Cheri Register. The Big Marsh: The Story of a Lost Landscape. St. Paul: Minnesota Historical Society Press, 2016. Illustrations. 288 pp. $17.95 (paper), ISBN 978-0-87351-995-3.
Reviewed by Molly Rozum (University of South Dakota)
Published on H-Environment (April, 2018)
Commissioned by David T. Benac (Western Michigan University)
Cheri Register’s creative nonfiction history of southern Minnesota’s prairie wetlands makes an important contribution to environmental and regional history, telling the story of the arrival of settler colonials and the advent of industrial agriculture. The book joins such studies as Hugh Prince’s Wetlands of the American Midwest: A Historical Geography of Changing Attitudes (1997) and Shannon Stunden Bower’s Wet Prairie: People, Land, and Water in Agricultural Manitoba (2011) that shift scholarly attention from the problem of aridity for grasslands agriculture to the equally difficult issue of too much water for settler agriculture on eastern grasslands. Register anchors the narrative judiciously in family history: her great-great grandparents were among the first to take up land for agriculture in “oak savanna” Minnesota (p. 18). Little professional historiography enters directly into the analysis and unhelpfully, the book lacks an index, but Register engages and advances thought on the relationship of daily environmental encounters to the commodification of land.
In part 1, using federal mapping and survey expedition reports and her own motor reconnaissance, Register describes the land before her Dutch and New “Yorker” relatives arrived, a place still largely shaped by glaciation and today, dressed in corn and soybean fields. From the 1890s to the 1920s, local farmers and absentee investors drained some 98.5 percent of the wetlands. Fire-tended oaks once formed a canopy over eight-foot-tall grass and egrets, herons, and pelicans. By the 1920s, newly drained peat soil grew luscious market vegetables.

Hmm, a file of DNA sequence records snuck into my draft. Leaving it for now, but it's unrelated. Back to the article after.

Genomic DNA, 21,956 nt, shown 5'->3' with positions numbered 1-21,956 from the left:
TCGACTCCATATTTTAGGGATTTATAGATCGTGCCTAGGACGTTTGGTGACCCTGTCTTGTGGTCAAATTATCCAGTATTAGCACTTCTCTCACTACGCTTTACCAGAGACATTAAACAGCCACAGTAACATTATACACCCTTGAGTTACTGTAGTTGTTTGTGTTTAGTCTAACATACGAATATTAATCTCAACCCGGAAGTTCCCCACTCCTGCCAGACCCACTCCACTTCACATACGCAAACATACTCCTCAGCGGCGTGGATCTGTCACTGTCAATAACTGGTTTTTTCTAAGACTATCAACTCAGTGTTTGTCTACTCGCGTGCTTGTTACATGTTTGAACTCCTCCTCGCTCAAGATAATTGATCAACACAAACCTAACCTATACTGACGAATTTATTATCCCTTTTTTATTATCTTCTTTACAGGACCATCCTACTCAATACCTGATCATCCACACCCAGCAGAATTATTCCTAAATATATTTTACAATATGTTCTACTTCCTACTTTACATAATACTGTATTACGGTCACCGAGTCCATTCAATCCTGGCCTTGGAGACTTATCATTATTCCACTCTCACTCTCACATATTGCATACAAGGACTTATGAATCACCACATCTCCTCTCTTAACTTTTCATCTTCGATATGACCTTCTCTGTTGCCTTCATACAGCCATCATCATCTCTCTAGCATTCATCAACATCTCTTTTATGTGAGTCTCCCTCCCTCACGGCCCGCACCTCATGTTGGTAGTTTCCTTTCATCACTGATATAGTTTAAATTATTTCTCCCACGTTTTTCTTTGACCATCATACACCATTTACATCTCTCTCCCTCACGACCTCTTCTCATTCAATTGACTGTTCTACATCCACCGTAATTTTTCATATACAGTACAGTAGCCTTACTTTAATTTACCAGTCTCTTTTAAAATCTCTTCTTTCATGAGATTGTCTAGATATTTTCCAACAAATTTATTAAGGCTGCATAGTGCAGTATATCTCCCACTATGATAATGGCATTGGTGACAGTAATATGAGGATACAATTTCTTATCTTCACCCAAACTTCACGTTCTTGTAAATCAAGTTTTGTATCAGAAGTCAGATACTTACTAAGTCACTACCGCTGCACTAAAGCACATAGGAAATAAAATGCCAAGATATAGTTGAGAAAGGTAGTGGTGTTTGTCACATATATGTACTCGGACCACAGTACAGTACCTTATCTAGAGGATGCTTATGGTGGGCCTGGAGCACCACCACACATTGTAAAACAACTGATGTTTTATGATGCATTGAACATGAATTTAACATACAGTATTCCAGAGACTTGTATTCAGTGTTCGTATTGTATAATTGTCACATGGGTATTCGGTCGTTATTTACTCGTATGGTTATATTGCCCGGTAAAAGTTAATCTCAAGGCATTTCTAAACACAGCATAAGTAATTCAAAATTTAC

Part 2 describes the place settler society shaped before the advent of industrial dredging. While Register does not tell a tale of conflict among settler colonials and Indigenous peoples, the ways settler colonial memory has worked to erase Indigenous presence (Wahpekute and Mdewakanton Dakotas, Sac and Fox bands, and Winnebago peoples) forms a pointed thread. The adversary is agribusiness. Register sees early subsistence or small “family farm” settlers as people who left softer footprints on the land. They cut “age-old roots of bluestem” grasses, but importantly, “left the Big Marsh in place” (p. 48). Even when the early subsistence farming shifted to commercial dairying and livestock, as families began to use “basic ditching,” Register argues, “livestock farming didn’t require the extensive drainage that crop farming did” (p. 132). The state of Minnesota meanwhile developed “ditch law” (reinforced by federal Swamp Land Acts of 1850 and 1860), which eventually redefined the local wetlands settlers thought of as “community property” to mean agricultural wasteland (p. 69).